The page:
Anglican timeline

Dear Orange County Register editors: Some Episcopal stories require a bit of research

Dear Orange County Register editors: Some Episcopal stories require a bit of research

If you have been a religion-beat reporter for a decade or two (or longer), then you probably have a large "box" (analog, digital or both) stashed somewhere with a label that says "Episcopal Church Sex Wars," or words to that effect.

It's hard to know precisely where to start the clock, when creating a timeline for Episcopal conflicts about doctrines defining marriage and sex. OutHistory.org has a helpful view from the left that starts in 1962. At GetReligion, we normally start with the 1979 General Convention in Denver, which affirmed traditional doctrines, but also saw the release of a protest document from 21 liberal bishops, including the names of several future leaders of the church.

 This brings me to a recent story in the Orange County Register: "St. James the Great congregants make joyous return to Newport Beach church." One Godbeat veteran wrote me to say that this story had "more holes in it than a piece of Swiss cheese." Here is the lede:

NEWPORT BEACH -- Meg Schuler teared up as she walked out of her church’s sanctuary and into the sunlight.
For her and about 100 other congregants, Sunday morning’s service at St. James the Great Episcopal Church, marked a homecoming of sorts.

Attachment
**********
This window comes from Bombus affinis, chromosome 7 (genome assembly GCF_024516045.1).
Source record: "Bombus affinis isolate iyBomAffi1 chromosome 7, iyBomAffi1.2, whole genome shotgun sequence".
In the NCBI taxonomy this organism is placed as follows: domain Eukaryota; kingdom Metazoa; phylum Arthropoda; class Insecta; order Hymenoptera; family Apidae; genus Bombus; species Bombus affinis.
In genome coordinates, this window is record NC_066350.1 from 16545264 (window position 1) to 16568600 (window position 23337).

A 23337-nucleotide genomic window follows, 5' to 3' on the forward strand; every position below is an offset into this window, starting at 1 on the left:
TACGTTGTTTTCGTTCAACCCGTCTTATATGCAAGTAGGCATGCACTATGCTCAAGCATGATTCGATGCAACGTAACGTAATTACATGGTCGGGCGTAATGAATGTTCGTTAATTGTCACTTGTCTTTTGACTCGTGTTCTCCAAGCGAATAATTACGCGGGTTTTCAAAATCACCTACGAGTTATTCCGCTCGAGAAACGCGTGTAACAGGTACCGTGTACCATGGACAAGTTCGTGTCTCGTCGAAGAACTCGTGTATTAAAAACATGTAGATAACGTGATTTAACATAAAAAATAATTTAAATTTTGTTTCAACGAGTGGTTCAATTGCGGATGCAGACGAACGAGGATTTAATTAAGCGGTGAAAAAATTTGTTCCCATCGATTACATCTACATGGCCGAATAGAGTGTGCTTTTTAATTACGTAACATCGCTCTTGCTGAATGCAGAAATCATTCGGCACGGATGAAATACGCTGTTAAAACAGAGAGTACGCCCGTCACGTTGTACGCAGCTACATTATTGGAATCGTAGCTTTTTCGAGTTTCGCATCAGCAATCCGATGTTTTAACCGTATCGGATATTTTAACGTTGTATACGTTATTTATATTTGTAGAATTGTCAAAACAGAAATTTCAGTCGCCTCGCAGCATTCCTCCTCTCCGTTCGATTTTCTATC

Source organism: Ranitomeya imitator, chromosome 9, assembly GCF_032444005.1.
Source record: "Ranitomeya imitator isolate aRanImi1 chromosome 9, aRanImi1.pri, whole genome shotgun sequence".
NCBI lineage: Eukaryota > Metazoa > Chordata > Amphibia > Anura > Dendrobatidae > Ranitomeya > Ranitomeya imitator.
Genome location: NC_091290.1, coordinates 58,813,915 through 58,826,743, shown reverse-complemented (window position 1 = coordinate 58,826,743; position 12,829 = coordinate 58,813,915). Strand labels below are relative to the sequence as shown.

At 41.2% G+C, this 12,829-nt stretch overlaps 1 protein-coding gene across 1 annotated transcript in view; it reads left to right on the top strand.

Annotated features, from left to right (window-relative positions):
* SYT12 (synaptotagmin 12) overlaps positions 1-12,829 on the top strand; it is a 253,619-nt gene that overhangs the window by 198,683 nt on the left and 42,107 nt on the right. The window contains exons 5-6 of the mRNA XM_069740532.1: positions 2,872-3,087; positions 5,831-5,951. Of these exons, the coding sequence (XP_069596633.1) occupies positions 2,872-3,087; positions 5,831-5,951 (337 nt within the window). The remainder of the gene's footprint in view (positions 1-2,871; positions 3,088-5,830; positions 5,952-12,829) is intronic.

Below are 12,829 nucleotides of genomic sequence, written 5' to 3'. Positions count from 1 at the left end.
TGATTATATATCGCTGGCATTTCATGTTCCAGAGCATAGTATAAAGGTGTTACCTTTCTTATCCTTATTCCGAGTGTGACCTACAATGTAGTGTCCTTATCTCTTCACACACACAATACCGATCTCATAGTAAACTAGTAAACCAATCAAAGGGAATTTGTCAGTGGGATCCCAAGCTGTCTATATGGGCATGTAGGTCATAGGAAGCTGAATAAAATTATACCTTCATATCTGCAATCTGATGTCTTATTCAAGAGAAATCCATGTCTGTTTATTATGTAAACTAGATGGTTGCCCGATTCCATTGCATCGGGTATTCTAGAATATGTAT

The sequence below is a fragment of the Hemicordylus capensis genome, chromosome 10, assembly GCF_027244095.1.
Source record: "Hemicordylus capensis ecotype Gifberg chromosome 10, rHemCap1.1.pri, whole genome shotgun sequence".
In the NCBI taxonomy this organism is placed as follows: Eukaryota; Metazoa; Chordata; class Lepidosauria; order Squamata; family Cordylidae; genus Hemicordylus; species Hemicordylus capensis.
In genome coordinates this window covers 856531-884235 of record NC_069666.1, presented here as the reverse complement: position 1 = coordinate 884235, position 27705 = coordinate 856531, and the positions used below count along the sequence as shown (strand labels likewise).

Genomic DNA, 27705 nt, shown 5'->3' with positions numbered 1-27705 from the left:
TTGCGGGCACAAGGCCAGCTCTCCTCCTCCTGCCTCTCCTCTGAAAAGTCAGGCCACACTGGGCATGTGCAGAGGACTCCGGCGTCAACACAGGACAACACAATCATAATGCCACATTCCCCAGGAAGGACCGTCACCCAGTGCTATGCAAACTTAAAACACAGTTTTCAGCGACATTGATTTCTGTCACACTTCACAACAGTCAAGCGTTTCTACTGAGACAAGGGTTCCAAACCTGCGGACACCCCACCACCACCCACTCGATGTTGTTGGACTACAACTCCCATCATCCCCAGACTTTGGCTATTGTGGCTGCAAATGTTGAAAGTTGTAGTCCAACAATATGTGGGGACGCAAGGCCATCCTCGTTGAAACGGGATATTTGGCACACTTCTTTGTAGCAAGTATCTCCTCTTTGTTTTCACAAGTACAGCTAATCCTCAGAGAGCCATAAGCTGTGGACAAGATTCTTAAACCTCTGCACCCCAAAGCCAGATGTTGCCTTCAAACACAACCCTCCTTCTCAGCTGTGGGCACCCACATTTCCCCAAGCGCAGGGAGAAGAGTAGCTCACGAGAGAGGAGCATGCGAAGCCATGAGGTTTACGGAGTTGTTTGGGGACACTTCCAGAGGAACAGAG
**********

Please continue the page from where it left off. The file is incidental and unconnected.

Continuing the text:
For three years, this congregation, evicted from the church on Via Lido by their former bishop J. Jon Bruno, led a nomadic existence, but remained hopeful that they would return to their home church some day.

Pause for a moment to click this link and look at a few pictures of this impressive church building.

Now note the size of the congregation -- 100 worshipers -- on this historic day in the life of this parish.

It doesn't quite add up, does it?

Please respect our Commenting Policy

Journalists must look to the left, as Anglican Communion goes into 'stoppage time'

Journalists must look to the left, as Anglican Communion goes into 'stoppage time'

Over time, mainstream journalists around the world have gradually come to realize that the Archbishop of Canterbury is not the "Anglican pope." In most news coverage these days, he is referred to as the "symbolic" leader of the global Anglican Communion or as the "first among equals" when the Anglican archbishops are doing business.

Let's focus on that second image for a moment, as I point out one or two elements of the flood of news coverage of the "special," as opposed to normal, gathering of the Anglican primates in Canterbury the last few days.

If Archbishop of Canterbury Justin Welby is the first among equals, then it is important for journalists to realize that the other archbishops really do see themselves as, well, equal among the equals. Thus, when you are working through the tsunami of global coverage of the vote by the Anglican primates to "suspend" the U.S. Episcopal Church from many official roles in the Anglican Communion (don't forget Father George "GetReligionista emeritus" Conger at Anglican Ink), it helps to focus on the previous actions taken by the primates on issues linked to the redefinition of marriage to include same-sex unions.

Yes, we are back to that complicated Anglican timeline thing. There is no way to avoid it.

When you look at the current events in the context of an accurate timeline, it's clear that (a) the Episcopal Church has merely been placed in "time out," (b) that the global primates really do think this dispute is about the Bible and marriage, (c) that the state of sacramental Communion among Anglican leaders remains as broken as ever and (d) that all Canterbury has really achieved, with this meeting, is send the contest into extra innings (or perhaps "stoppage time" is a better term among global Anglicans).

So where to start?

Please respect our Commenting Policy